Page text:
Originally Posted by Rickster
Welcome to Piano World!

The video was short, but I turned the volume up on my PC speakers and listened intently several times. The tone of the notes didn't sound too bad, and not way out of tune, although the unisons could certainly used some "cleaning up".

As to the noise you mentioned, I did hear a "key noise" that I'm not used to hearing. In fact, it almost sounded similar to the key noise you'd hear on a digital piano, while playing the piano with the power not turned on. Kind of a thud or bumping sound.

A qualified tech could probably narrow it down for you, and it could be as simple as needing a good regulation and some lubrication.

The thing about subtle key noises, is that you don't often hear them when playing the piano normally; they only seem to manifest themselves when pecking at the individual keys, like you did in the video.

I'm sure you will get more comments from the pros here.

Good luck!

Rick

I uploaded a long version here


Unfortunately I cannot access the piano now to play it slowly. Instead, I edited the video to be slow.... here is the slow version of the same video if it helps


Thanks!

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Pretty sure Scott nailed it. Either loose hammer "rest" rail or loose key upstop rail. Neither is a big deal. However it indicates that the piano has been sitting around unused and unserviced for a long time...probably.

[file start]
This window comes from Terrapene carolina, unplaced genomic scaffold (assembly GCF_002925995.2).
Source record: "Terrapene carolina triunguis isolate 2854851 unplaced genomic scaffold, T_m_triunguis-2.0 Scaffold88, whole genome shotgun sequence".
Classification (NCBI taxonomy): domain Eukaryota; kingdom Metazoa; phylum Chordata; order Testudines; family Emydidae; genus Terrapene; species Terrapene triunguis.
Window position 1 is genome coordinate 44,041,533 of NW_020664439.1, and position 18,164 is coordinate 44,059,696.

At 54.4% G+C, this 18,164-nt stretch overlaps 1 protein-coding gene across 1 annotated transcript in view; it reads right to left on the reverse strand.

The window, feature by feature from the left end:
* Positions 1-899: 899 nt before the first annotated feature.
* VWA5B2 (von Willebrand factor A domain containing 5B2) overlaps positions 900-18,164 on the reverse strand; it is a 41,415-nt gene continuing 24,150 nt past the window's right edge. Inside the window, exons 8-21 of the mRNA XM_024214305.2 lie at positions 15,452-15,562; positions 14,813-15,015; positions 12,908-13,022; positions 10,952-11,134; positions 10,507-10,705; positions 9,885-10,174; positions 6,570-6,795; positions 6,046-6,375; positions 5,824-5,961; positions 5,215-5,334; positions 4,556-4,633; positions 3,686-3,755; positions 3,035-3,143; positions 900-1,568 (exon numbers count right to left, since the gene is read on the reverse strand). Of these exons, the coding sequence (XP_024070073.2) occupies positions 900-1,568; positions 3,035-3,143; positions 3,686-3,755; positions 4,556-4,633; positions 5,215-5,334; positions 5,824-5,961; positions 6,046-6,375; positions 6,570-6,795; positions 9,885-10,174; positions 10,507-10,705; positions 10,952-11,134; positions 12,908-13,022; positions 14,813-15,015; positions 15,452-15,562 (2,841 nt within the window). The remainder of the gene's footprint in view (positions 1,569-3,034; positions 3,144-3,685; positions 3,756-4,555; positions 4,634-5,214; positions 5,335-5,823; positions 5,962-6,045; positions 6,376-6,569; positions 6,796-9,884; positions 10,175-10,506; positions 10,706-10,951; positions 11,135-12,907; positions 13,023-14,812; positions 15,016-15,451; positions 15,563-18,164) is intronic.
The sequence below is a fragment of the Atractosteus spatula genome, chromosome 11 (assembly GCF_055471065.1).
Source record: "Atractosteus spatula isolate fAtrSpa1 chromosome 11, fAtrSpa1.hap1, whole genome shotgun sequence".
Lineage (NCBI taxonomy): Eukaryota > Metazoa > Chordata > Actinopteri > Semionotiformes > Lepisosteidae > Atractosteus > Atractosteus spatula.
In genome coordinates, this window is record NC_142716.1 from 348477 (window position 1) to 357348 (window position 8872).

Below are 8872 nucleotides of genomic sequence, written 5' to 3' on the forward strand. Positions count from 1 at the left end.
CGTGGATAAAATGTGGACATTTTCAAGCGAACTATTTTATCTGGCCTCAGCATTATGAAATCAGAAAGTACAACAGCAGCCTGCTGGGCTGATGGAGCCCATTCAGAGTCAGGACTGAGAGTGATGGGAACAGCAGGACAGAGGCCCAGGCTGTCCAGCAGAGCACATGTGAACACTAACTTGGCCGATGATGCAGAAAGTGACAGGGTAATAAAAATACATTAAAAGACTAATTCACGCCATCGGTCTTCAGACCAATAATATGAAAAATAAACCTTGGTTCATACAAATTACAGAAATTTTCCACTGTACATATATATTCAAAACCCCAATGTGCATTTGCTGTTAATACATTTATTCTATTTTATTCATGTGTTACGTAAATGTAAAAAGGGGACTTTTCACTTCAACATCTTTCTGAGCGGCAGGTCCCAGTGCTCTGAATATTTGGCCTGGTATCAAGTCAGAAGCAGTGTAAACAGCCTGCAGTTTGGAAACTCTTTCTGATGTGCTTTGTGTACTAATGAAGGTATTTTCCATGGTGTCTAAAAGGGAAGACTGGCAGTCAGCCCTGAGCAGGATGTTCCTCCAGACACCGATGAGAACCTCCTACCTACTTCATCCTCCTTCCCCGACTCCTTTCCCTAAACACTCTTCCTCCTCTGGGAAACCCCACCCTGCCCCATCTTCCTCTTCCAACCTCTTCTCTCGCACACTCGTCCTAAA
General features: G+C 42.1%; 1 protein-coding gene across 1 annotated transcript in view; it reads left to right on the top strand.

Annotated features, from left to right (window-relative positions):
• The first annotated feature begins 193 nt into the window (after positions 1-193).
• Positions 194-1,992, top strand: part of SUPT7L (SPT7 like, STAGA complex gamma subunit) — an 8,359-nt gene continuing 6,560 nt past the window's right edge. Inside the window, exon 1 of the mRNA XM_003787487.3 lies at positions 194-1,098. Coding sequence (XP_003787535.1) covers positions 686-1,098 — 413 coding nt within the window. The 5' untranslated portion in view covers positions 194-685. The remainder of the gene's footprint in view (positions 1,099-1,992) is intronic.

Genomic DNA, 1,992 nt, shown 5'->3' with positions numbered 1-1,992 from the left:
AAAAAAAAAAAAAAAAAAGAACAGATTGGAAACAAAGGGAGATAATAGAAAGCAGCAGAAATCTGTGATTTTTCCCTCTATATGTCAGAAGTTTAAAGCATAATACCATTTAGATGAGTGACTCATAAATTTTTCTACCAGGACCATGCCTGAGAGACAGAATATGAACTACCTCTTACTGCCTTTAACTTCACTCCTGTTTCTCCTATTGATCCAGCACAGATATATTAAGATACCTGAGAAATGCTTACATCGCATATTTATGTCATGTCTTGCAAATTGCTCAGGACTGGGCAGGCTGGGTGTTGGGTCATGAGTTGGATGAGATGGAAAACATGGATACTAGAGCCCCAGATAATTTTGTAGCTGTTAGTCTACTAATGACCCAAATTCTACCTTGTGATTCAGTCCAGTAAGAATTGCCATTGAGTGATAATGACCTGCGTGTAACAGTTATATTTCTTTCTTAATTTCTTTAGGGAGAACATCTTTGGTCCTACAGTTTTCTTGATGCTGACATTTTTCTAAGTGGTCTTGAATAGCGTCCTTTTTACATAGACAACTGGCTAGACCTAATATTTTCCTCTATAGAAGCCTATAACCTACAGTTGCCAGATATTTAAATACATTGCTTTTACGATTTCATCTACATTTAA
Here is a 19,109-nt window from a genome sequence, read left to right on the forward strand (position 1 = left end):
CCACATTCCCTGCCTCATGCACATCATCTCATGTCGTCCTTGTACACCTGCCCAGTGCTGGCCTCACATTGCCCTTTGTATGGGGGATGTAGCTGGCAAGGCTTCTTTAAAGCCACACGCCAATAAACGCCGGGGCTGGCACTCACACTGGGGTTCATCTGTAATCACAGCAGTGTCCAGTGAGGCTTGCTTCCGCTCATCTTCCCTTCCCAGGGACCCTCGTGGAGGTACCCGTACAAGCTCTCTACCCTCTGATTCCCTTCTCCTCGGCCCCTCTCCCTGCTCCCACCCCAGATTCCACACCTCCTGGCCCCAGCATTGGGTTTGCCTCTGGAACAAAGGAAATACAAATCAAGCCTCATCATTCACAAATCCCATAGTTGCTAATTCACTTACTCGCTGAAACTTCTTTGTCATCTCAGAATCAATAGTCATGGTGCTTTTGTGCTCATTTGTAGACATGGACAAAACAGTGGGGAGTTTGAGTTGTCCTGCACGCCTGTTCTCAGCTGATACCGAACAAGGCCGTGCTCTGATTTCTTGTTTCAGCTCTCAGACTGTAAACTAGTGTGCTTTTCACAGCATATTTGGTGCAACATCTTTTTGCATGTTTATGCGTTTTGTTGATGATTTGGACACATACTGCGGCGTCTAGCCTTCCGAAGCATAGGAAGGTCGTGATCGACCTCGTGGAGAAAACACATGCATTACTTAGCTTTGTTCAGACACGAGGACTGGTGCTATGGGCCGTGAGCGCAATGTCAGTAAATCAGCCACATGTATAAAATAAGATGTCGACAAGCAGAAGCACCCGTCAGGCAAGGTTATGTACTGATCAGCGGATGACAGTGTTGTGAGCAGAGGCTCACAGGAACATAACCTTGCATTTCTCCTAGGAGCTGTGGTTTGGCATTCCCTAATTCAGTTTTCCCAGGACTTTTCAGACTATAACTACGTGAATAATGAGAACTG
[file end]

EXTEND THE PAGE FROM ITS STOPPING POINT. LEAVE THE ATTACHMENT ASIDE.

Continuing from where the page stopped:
Peter Grey Piano Doctor


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Originally Posted by P W Grey
Pretty sure Scott nailed it. Either loose hammer "rest" rail or loose key upstop rail. Neither is a big deal. However it indicates that the piano has been sitting around unused and unserviced for a long time...probably.

Peter Grey Piano Doctor

Thanks Peter for taking a look! You are absolutely correct about the usage and maintenance. It's unused and unserviced for quite a while

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I cannot hear exactly what noises you are talking about, but clicks tend to come from poorly glued hammers or cracked center pin joints. Rattles come from loose rails, which can be key stop, damper stop, let-off button rails (not on Yamahas and other pianos without those rails) or hammer rails. Knocks come from poor bedding of the keyframe, which is probably the most difficult thing to fix. But there are always other causes, like junk that has fallen into the action.


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Adding to BDB's most recent post to the OP, could it be hard knuckles?
To me, the action sounds like it's really dried out, like there's no cushion in it.
Could any of that be helped with a ProFelt treatment of the front rail and center pin bushings of the keysticks?
...and, if dryness is an issue, we'd certainly want to check the bridge pins, torque on the tuning pins, sound board for cracks?.